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When is a Confidentiality Breach Justified for Private Investigators?

Why is Confidentiality Important?

Confidentiality is central to the preservation of trust between an investigator and their client. As a private investigator, clients will inevitably come to you with delicate cases that sometimes require them to reveal sensitive information about their personal lives. Often, in order for you to do your job effectively, they must be open and vulnerable with you, telling you things they may not even disclose to their closest relatives. In order to get this information, you must promise confidentiality and remain resolute to that promise. Whether this is in writing or simply by your word, respecting your client’s right to privacy is essential to maintaining your reputation and building a successful business. It is only in the direst of circumstances that this confidentiality should be compromised.

Is Breaching Confidentiality ever Justified?

While maintaining trust is of utmost importance in any investigation, situations do arise that call for breaking confidentiality. Here are some instances that justify a breach of confidentiality:

Disclosure with Consent

The most common justification for disclosing private information is when you obtain written or verbal consent from the client themselves. It is best to heavily document this consent in case of a dispute later, especially if it ends up in court. In order for their consent to be valid, the client must be in a sound state of mind and not coerced in any way.

Example: A client permits you to use their story to encourage others with similar stories to come forward.

Disclosure Required by Law

Sometimes the law requires you to reveal confidential information. However, police and attorneys do not have the right to demand disclosure without a court order. While you do not have to reveal details without a court order, you still cannot provide misleading information and you must inform law enforcement when the case involves terrorism. If the information could prevent an attack or violence, it is your responsibility to surrender it to the authorities.

Example: A police officer comes to you with a court order to surrender information regarding a certain case.

Disclosure in the Public Interest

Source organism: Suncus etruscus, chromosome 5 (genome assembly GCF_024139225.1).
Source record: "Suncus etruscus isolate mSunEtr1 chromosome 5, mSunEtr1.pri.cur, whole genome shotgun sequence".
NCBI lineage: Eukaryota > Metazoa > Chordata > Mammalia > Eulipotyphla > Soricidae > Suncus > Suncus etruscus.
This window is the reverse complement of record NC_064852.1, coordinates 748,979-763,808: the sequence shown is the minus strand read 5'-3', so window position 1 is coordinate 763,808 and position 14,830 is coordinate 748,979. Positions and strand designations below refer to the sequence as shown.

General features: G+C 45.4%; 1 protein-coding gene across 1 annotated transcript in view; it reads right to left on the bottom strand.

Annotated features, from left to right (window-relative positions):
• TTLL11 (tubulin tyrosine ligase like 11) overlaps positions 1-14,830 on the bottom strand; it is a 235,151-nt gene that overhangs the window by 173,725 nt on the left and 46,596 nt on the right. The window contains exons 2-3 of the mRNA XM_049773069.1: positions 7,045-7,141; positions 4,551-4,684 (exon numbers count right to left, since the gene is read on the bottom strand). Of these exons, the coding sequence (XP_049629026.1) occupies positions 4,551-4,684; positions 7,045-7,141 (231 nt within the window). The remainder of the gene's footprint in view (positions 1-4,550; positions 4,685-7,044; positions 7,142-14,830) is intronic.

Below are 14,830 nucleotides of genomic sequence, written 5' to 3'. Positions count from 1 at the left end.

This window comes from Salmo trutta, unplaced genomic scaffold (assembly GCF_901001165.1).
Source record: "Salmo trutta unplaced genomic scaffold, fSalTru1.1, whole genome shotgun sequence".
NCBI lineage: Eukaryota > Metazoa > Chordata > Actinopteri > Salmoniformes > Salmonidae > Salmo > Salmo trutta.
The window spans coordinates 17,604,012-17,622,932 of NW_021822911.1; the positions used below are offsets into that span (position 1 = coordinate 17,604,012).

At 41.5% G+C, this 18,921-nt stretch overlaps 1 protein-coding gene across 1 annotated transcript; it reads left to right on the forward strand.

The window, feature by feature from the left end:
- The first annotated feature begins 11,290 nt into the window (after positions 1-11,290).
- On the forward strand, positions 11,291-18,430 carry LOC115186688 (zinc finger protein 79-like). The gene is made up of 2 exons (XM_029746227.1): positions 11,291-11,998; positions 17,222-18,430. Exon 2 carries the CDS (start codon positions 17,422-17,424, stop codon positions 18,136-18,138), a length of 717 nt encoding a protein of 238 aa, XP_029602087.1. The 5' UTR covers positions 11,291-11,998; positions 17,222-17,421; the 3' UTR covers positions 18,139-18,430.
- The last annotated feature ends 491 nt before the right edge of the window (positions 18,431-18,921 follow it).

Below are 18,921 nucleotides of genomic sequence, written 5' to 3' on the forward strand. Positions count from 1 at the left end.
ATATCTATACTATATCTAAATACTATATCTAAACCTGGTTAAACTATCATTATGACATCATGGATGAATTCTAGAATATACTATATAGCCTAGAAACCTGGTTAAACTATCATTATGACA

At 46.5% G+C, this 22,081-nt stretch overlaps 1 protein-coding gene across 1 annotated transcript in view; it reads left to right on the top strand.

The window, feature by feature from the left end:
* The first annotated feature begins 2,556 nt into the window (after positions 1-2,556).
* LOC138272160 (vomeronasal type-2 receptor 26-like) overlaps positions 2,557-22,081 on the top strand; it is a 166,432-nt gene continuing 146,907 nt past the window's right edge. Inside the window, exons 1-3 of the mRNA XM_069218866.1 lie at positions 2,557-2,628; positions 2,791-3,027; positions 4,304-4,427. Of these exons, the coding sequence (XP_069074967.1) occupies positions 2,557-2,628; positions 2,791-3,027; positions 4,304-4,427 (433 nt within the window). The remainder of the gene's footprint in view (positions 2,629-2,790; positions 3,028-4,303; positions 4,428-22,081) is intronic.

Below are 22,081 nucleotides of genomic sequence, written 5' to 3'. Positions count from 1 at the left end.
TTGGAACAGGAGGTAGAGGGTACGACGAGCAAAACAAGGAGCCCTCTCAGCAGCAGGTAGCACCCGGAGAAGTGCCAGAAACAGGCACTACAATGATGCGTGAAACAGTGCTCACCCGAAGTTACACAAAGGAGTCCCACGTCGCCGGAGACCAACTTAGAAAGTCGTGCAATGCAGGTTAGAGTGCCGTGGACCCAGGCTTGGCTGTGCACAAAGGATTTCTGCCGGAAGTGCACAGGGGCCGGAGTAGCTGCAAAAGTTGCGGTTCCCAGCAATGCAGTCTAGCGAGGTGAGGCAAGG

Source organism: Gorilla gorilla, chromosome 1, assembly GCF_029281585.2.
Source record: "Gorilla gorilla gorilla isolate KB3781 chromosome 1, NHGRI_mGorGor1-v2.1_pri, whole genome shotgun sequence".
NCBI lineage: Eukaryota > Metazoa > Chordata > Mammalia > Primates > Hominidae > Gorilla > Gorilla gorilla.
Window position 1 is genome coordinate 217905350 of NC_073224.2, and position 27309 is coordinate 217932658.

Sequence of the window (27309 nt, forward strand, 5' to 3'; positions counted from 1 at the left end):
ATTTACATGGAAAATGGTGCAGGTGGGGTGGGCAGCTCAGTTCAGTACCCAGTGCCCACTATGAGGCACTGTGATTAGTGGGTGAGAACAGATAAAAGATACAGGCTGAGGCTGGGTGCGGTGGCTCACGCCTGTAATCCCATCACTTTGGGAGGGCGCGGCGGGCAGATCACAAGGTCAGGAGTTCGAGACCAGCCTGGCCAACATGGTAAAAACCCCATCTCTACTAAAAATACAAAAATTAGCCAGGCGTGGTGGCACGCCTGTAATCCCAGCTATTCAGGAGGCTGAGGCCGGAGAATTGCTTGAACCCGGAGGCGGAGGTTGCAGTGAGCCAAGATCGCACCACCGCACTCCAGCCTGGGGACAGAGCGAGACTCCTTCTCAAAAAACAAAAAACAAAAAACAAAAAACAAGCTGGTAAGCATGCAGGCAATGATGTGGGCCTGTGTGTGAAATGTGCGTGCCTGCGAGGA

Unlike the first two justifications, this kind of disclosure is more subjective and it may come down to the court to decide if it is valid. Often, it is your duty to disclose information when an identifiable victim is threatened and a warning might prevent harm. There is usually a low risk of harm unless a specific individual is threatened, but professional judgment must be used in making these disclosure decisions. Remember that there is a significant difference between public interest and what the public is interested in.

Example: While interviewing a suspect, they threaten a specific person related to the case with bodily harm.

Unintentional breaches

While it is important to know when to break confidentiality, it is also essential to be aware of potential unintentional breaches of information. This can sometimes be as simple as having case files or other relevant information open on a desk where a partner, child, or visiting friend can see them. It can also be hackers or scammers obtaining your information via unencrypted emails or unprotected online file storage. Sharing information online has enabled faster and more efficient communication, but it also comes with an increased risk for information theft. Do not store information you do not need especially if it is sensitive to the client and, if you must, store it on an encrypted personal computer. Destroy physical files as soon as you are done with them.

Revealing Information to a Team

For private investigators that work with a team, check with the client before revealing any information to your team members. Be clear that it will make the job easier, more effective, and that your team is trustworthy. Sometimes, nondisclosures are a disservice to the case because other perspectives could be vital to its success. But even disclosures to relevant team members should be limited to the appropriate information they need to do the job and no more. An important part of this is hiring team members you trust that are vetted and bound by contract.

Ask for Help

Since private investigators work so closely to the law, having an attorney to turn to for legal advice is useful and sometimes necessary. In the case of confidentiality breaches, clearly document your reasoning and seek advice from a trusted attorney before taking any action.

Join the Discussion

Have you experienced confidentiality breaches or have opinions on when a breach is justified? Share your story by joining our groups on LinkedIn* and Facebook or contact us.

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*To join the conversation, join the PInow group on LinkedIn.

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